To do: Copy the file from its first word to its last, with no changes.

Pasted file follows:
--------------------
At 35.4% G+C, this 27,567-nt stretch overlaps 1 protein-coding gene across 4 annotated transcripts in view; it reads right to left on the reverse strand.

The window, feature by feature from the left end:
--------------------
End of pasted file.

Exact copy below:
At 35.4% G+C, this 27,567-nt stretch overlaps 1 protein-coding gene across 4 annotated transcripts in view; it reads right to left on the reverse strand.

The window, feature by feature from the left end: